Right after World War II, with 12 million men and women home from war and looking for work, President Franklin Roosevelt appointed a National Highway Committee to develop plans for a national system of expressways. Congress designated the 40,000-mile National System of Interstate Highways in 1944, but it was not funded until President Dwight Eisenhower made it a cornerstone of his domestic agenda in 1956.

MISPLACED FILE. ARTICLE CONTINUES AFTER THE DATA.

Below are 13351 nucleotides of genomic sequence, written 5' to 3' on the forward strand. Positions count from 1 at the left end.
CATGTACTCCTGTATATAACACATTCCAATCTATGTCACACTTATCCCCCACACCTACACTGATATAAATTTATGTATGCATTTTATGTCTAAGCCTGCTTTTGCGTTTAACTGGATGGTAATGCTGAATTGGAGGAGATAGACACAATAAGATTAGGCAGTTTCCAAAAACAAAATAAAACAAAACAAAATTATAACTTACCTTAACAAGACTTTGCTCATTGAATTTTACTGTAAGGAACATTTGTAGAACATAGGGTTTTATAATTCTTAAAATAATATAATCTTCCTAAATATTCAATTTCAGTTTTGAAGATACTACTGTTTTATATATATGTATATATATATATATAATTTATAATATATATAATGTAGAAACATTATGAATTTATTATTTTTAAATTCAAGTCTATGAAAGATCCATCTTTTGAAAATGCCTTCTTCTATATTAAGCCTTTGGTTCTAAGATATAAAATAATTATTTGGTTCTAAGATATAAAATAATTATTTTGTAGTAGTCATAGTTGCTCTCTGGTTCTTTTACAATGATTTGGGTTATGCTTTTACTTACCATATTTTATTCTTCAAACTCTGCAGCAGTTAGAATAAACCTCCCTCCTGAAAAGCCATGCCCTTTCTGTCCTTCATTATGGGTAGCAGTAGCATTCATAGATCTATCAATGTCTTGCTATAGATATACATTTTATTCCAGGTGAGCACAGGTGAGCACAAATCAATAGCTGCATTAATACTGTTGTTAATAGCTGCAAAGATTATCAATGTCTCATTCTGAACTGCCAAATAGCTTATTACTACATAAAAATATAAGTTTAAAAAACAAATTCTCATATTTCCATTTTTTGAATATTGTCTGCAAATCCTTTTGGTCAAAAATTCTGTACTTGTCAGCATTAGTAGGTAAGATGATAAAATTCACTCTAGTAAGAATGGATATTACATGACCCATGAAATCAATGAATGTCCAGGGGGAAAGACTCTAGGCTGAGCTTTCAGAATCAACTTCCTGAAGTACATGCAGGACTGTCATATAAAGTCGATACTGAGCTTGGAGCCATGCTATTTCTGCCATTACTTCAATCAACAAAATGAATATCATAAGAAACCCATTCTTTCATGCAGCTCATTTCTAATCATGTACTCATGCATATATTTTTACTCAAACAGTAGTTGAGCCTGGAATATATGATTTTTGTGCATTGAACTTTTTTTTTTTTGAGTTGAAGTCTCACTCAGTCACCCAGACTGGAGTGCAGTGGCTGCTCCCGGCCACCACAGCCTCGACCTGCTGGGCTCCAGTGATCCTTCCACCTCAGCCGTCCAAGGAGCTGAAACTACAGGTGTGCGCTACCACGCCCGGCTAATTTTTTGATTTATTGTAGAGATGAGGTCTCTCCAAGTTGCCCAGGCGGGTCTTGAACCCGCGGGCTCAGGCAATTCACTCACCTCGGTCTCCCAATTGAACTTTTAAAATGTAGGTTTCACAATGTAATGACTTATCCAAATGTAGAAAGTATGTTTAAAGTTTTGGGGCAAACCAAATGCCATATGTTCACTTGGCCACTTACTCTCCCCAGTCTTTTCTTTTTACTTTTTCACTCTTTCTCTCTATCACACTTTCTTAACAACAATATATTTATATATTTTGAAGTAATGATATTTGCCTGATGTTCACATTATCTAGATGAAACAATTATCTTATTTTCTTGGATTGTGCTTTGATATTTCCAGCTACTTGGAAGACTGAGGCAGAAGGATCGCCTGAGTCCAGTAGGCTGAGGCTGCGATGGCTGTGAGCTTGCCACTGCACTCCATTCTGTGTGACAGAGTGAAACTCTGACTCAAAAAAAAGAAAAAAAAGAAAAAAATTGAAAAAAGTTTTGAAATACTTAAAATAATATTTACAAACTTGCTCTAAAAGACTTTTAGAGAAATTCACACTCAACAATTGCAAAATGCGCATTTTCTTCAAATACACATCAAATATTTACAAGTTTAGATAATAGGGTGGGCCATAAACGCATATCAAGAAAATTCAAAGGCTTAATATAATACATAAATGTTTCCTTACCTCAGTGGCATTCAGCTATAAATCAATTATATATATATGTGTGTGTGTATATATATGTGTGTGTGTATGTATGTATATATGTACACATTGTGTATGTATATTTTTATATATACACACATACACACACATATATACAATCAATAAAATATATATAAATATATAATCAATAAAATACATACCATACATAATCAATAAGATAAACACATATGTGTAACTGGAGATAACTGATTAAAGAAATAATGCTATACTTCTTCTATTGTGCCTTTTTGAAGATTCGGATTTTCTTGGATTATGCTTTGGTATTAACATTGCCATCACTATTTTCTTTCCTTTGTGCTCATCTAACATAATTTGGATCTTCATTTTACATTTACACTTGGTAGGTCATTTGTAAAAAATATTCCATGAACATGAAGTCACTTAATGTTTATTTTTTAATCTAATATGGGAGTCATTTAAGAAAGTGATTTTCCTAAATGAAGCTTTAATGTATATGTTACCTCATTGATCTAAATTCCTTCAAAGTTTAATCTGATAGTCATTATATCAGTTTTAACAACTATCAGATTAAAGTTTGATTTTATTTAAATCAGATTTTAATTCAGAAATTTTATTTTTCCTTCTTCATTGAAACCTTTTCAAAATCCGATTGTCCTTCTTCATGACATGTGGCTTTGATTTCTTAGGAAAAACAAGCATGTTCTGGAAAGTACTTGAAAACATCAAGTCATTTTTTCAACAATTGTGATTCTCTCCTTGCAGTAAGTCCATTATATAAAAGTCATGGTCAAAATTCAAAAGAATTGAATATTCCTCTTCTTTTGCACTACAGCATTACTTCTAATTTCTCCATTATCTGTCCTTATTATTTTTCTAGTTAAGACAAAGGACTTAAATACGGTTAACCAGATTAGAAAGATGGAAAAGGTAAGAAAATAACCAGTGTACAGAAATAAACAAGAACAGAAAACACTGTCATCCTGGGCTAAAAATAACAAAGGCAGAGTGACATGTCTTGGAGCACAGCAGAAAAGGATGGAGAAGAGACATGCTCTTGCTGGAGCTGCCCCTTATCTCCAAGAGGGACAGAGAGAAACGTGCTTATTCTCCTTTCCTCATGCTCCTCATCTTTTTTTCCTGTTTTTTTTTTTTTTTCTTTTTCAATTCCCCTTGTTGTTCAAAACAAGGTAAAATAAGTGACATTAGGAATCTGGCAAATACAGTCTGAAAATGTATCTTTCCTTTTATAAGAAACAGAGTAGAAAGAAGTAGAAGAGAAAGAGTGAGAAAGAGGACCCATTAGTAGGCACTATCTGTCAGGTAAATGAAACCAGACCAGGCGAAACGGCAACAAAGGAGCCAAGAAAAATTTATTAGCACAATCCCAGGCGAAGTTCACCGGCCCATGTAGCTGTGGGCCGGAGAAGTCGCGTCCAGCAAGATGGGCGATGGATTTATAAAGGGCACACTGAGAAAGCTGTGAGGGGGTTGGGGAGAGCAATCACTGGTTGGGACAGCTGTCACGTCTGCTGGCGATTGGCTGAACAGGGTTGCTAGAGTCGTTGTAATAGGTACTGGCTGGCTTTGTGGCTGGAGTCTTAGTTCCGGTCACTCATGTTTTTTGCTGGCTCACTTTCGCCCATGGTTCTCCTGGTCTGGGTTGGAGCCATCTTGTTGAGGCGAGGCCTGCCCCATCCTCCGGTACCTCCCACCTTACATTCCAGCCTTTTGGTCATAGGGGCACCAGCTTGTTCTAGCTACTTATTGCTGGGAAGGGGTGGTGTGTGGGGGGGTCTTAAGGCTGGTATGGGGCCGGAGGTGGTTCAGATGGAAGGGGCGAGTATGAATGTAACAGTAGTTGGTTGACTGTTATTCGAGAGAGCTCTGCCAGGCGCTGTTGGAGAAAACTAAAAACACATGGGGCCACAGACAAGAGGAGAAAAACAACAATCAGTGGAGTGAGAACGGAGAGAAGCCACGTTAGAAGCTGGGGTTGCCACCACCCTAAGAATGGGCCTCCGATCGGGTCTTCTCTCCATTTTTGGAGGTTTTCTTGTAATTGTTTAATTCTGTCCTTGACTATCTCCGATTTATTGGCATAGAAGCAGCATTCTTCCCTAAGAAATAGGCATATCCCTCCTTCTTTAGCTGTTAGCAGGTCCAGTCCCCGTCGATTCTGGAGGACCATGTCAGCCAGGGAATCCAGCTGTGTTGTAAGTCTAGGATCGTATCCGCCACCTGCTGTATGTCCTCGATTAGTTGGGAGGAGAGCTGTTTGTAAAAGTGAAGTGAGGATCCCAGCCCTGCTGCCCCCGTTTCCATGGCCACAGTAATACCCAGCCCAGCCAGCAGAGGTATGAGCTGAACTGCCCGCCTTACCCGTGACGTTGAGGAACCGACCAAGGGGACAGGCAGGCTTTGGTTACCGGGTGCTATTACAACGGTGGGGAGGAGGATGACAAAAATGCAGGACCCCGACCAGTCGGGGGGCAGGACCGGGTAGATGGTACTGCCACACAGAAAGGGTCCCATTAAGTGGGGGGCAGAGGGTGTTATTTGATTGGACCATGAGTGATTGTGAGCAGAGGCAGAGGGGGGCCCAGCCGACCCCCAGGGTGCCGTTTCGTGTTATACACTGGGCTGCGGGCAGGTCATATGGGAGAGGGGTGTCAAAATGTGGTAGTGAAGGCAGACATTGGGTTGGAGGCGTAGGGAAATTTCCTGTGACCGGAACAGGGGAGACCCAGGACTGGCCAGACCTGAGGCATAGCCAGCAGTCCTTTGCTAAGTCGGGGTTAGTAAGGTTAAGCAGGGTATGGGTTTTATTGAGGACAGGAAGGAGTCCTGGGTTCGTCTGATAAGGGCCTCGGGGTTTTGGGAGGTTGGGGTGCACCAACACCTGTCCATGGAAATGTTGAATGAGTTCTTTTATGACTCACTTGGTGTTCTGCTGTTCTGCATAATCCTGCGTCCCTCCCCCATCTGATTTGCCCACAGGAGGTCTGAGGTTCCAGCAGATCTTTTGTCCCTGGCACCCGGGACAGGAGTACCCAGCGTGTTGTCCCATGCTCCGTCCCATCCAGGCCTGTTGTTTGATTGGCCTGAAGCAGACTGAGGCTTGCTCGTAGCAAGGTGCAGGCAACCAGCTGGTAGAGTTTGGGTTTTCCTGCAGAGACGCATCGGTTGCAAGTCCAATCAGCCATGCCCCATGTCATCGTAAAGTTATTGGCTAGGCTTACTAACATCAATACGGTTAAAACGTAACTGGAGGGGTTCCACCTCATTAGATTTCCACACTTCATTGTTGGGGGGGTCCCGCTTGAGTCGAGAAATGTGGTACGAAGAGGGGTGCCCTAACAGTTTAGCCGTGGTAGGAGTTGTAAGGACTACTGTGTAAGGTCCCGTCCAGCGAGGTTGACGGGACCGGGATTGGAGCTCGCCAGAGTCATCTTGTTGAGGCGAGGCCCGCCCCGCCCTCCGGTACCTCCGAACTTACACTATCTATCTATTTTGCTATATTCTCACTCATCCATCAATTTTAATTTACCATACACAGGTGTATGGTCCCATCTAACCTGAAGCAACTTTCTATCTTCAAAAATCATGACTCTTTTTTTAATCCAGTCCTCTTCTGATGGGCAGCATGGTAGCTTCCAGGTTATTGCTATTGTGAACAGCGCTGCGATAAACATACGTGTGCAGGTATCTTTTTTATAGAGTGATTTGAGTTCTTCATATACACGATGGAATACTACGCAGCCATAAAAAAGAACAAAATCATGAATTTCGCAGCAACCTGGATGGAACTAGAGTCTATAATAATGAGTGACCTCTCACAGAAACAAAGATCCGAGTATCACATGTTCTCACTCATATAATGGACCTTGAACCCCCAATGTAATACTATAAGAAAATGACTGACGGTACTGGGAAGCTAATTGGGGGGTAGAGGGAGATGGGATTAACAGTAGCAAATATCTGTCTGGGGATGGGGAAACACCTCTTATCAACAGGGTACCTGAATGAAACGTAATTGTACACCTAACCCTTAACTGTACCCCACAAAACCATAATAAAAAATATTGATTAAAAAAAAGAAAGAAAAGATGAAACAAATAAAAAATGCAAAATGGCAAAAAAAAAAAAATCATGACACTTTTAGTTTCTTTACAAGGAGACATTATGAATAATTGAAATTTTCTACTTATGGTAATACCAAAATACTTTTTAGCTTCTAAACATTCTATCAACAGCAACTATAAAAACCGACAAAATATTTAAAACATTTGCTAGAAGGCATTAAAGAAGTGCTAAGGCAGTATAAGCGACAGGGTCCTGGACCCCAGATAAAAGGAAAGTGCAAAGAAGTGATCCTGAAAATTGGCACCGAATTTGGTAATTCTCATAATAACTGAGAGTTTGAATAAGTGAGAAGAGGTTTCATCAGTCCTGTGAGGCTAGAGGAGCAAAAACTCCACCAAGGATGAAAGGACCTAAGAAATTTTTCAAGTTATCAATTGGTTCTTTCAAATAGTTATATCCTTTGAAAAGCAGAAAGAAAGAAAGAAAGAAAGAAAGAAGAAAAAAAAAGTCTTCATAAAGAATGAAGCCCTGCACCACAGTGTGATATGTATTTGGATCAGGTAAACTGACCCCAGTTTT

After more than 50 years, Eisenhower’s plan has become the most successful public works project in our nation’s history. With over 42,000 miles built, at a cost of $128.9 billion, the highway system put millions of WWII service men and women back to work, and provided the infrastructure for the movement of people and products that fuels our economy today. . .